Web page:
Advice re pipes in wall

Hello,
In starting to do up the kitchen, which entails ripping out the existing units, I have found what looks like a hodge-podge of pipes and would appreciate some advice.
The mains supply come up from the floor, through the worktop and is clipped to the wall up to and through the ceiling. Its only insulation is white paint :-)) The returning hot and cold pipes and in a channel in the wall, plastered over but not surrounded by plaster i.e. there is still free space around them.. There is no insulation around either pipe and they are no more than a quarter of an inch apart.
I take it this is likely to give rise to condensation and ultimately damp. So......
Would it be better to have all pipes outside the wall, fully (and separately) insulated and then boxed in?
TIA
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Hello No-one

Why? That's only really a problem for extremely humid environs, like a bathroom with poor ventilation. A bathroom in that condition regularly will be damp regardless of the pipes.
Basically, if they're not condensing now - what reason do you have for supposing they will in future?

Not in my opinion. Outside = More maintenance for keeping this boxing weatherproof (wet insulation=useless) and looks unsightly.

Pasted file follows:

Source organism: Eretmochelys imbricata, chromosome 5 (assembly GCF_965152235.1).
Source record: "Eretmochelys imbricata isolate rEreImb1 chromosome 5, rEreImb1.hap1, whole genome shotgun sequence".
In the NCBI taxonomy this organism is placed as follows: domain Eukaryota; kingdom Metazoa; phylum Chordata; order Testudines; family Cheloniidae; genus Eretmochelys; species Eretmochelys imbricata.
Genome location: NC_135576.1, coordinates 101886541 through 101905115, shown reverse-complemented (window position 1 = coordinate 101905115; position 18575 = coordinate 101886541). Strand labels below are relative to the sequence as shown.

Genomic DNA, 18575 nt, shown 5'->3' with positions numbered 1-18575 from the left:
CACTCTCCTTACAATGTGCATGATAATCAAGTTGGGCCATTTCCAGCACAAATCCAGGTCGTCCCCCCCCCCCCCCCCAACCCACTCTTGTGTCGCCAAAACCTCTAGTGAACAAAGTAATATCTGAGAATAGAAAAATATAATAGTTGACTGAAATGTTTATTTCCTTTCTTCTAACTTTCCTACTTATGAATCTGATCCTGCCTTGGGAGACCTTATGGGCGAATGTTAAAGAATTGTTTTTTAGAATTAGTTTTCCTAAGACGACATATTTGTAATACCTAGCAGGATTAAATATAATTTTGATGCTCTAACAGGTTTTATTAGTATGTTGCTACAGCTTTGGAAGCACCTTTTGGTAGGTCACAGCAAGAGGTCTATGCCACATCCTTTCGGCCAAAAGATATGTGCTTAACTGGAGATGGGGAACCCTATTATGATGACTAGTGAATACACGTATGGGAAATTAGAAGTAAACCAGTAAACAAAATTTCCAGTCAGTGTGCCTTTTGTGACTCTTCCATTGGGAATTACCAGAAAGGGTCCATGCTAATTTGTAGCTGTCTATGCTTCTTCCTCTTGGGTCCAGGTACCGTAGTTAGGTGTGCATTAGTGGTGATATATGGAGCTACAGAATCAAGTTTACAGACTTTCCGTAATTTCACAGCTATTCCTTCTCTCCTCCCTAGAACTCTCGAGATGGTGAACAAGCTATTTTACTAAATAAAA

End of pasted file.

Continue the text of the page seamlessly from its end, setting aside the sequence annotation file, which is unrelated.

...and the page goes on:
Buried in walls is very common and really not a problem.
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Simon Avery, Dartmoor, UK
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snipped-for-privacy@digdilem.org (Simon Avery) wrote in message wrote:

I think he meant outside the wall but inside the house.

The Water Supply (Water Fittings) Regulations 1999 Schedule 2 Regulation 7 (1) sez: "No water fitting shall be embedded in any wall ..." and the guidance says "Unless they are located in an internal wall which is not a solid wall, a chase or duct which may be readily exposed..."
So there ;-)
Unless the OP is planning to replace the pipework anyway I'd just box it in - ideally with insulation stuffed in the void for good measure.
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john snipped-for-privacy@hotmail.com (John Stumbles) wrote:
Hello John

Coo, I didn't know of that one.
Is that enforceable? Specifically for DIYers or just trade?
And I can think of many shower installations where it's happily ignored, tiled over isn't "readily accessible" and not many customers would be happy with any cover to a shower wall.
So what about overflows where the "water fitting" passes through the external wall?
Or rising mains which enter through an external wall?
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Simon Avery, Dartmoor, UK
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On 22 Feb 2004 07:16:07 -0800, john snipped-for-privacy@hotmail.com (John Stumbles) wrote:

Yes :-))

Well, it is actually the rising main and hot water in the channel in the wall. The pipe on the wall is a cold supply taken from the supply from the tank to the bathroom. God knows why but it is spurred from underneath the bath, doubling back about two feet to the wall and then down to the kitchen (with joints every two to three feet). I am going to remove it and tidy everything up - it looks like spaghetti junction once the cabinets have been removed.
Regards.
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